Residents of Ottawa's Trump Avenue have a lot riding on Nov. 8 outcome

Residents of Trump Avenue in Ottawa's Central Park neighbourhood are watching the race for the White House with a new, vested interest.

Quiet street in Ottawa's Central Park neighbourhood named after Republican contender

Trump Avenue is a residential street in Ottawa's Central Park neighbourhood. (Stu Mills/CBC)

It's not far from Manhattan Crescent, around the corner from Park Place and just off Bloomingdale Street. 

But in this corner of Ottawa's Central Park neighbourhood, where the street signs are more Big Apple than Bytown, Trump Avenue stands out this presidential election year.

The residents of this quiet street have suddenly found themselves in the midst of a political tempest, ever since brash billionaire Donald Trump shook off a field of Republican contenders and closed the gap on the Democratic nominee in the race for the White House.
Bonnie Bowering, a Trump Avenue resident for eight years, says she'd support a petition calling for a street name change. (Stu Mills/CBC)

Pam Baker inherited the address when she married her husband and moved in with him 10 years ago. These days, she said, they've been trying to put some distance between the name and the namesake.

"We try to say, 'Oh, no, no, we're just like the trump card. We're just trumping everybody.' They don't buy it!" Baker laughed. 

Mused about name change

Baker said she's even mused about having the street's name changed, but hopes next week's election will take care of the problem for her.
Manhattan, Staten, Bloomingdale, and Trump are some of the street names in the Nepean neighbourhood of Central Park. (Stu Mills/CBC)

"I'm hoping that after the election Mr. Trump will go away and the issue will go away and we wil not have to deal with it any more!"

Baker said it was one of the first topics of conversation when new neighbours moved in on the weekend.

"I just asked them how they felt about living on Trump Avenue and they said they'd heard pretty well every joke going!"

An even newer neighbour, Edward Liu, was busy moving in on Thursday.
Edward Liu admits he hadn't appreciated the significance of the address of the home he moved into on Thursday until he was signing the offer. (Stu Mills/CBC)

"Initially I didn't think about [the name], but when I signed the offers I realized it has the same last name," said Liu.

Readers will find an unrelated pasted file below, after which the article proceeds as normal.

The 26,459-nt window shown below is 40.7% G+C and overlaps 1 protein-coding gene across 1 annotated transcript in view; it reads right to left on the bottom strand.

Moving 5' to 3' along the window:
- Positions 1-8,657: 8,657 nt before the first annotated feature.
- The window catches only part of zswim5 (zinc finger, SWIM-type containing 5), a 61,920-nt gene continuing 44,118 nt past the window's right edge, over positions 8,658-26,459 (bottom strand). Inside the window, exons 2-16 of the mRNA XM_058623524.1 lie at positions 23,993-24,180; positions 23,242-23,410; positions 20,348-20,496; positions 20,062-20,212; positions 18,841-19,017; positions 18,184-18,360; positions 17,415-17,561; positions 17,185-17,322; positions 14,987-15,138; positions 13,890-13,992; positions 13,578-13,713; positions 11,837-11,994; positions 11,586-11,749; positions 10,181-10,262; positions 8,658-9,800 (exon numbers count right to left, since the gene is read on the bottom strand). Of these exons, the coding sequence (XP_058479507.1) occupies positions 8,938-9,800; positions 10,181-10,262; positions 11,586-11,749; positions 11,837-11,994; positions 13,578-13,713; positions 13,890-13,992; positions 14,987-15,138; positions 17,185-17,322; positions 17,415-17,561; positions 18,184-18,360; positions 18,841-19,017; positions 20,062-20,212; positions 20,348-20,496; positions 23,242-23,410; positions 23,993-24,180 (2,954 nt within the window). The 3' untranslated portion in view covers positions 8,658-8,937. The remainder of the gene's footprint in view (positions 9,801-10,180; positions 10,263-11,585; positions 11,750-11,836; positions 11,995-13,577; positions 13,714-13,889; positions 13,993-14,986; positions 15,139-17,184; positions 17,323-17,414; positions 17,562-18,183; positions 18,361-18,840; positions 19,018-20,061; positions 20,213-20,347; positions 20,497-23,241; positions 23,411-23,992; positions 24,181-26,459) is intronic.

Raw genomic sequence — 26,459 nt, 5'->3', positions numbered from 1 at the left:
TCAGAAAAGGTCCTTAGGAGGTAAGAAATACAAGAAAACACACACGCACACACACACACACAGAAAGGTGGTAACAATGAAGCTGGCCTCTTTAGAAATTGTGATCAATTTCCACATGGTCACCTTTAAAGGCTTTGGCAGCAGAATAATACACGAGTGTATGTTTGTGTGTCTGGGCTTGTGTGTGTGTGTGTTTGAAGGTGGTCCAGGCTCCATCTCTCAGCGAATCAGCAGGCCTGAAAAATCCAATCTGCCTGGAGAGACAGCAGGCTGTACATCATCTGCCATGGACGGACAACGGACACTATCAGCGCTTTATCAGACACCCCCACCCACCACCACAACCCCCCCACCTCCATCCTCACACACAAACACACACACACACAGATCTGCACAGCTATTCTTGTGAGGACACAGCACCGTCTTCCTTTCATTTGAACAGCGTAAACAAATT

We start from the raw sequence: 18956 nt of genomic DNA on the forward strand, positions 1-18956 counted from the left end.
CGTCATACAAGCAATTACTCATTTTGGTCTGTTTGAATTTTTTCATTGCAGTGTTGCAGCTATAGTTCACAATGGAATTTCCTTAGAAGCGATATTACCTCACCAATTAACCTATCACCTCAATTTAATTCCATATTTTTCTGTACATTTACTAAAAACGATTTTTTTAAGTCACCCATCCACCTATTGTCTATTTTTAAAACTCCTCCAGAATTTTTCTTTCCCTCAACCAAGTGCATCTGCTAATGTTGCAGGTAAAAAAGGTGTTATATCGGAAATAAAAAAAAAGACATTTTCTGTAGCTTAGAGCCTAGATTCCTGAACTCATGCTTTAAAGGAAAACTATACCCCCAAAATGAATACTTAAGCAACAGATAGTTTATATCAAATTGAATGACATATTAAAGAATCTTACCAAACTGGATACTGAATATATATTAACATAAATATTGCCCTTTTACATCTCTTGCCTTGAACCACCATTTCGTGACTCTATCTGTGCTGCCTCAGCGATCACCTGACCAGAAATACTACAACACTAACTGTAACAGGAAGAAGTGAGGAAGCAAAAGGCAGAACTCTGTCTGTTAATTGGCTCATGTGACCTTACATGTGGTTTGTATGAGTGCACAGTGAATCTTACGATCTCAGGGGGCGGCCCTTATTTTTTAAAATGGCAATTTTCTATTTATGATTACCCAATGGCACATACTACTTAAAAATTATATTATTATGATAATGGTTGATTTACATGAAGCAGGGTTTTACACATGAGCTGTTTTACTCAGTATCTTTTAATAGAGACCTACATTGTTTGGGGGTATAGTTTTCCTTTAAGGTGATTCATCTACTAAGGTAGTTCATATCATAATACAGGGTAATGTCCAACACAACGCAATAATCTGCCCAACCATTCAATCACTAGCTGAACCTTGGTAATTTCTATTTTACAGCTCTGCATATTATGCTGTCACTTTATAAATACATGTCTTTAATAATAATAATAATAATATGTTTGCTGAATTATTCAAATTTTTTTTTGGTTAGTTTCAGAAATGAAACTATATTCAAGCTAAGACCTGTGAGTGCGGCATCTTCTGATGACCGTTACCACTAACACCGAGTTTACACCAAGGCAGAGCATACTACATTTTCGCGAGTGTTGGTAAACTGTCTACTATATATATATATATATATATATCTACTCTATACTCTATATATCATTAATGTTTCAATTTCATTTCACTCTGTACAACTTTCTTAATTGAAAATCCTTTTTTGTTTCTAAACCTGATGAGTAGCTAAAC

As the court translator unloaded boxes into his new garage, he noted that though Hillary Clinton continues to hold a slight lead in the polls, Donald Trump could yet win the U.S. presidency.

"If it happens, certainly, this street will get even more famous!" laughed Liu.

Some undecided

Carolyn Cowan has been making daily visits to Trump Avenue for the past two years as a personal support worker.

"I'm undecided," she said. "He definitely has a very bright mind. It could go very well, or very, very bad. [I'm] hoping that he has very good management skills."

Another neighbour, Bonnie Bowering, spends her winters in Florida, so she follows U.S. politics closely. Bowering is a staunch Clinton supporter, and said her friends have found a new way to get under her skin.

"People say, 'Oh you must hate that name now!'"

In fact she dislikes it so much, Bowering said she'd happily dump the Trump name if she could.

"Right now, if my neighbours had a petition to change the name of the street, I'm all in," she said, so long as the new name fit the New York theme.

'Maybe they'll change it to Hillary,' joked Cory Simpson about what will happen to Trump Avenue if the Republican nominee wins the presidency. (Stu Mills/CBC)

Purolator driver Cory Simpson said he drops parcels off on Trump Avenue at least twice a day.

What would change for the residents of Trump Avenue if the Republican candidate wins on Nov. 8?

"I don't think too much will change," Simpson laughed. "I just think they'll want the name of the street changed. Maybe they'll change it to Hillary."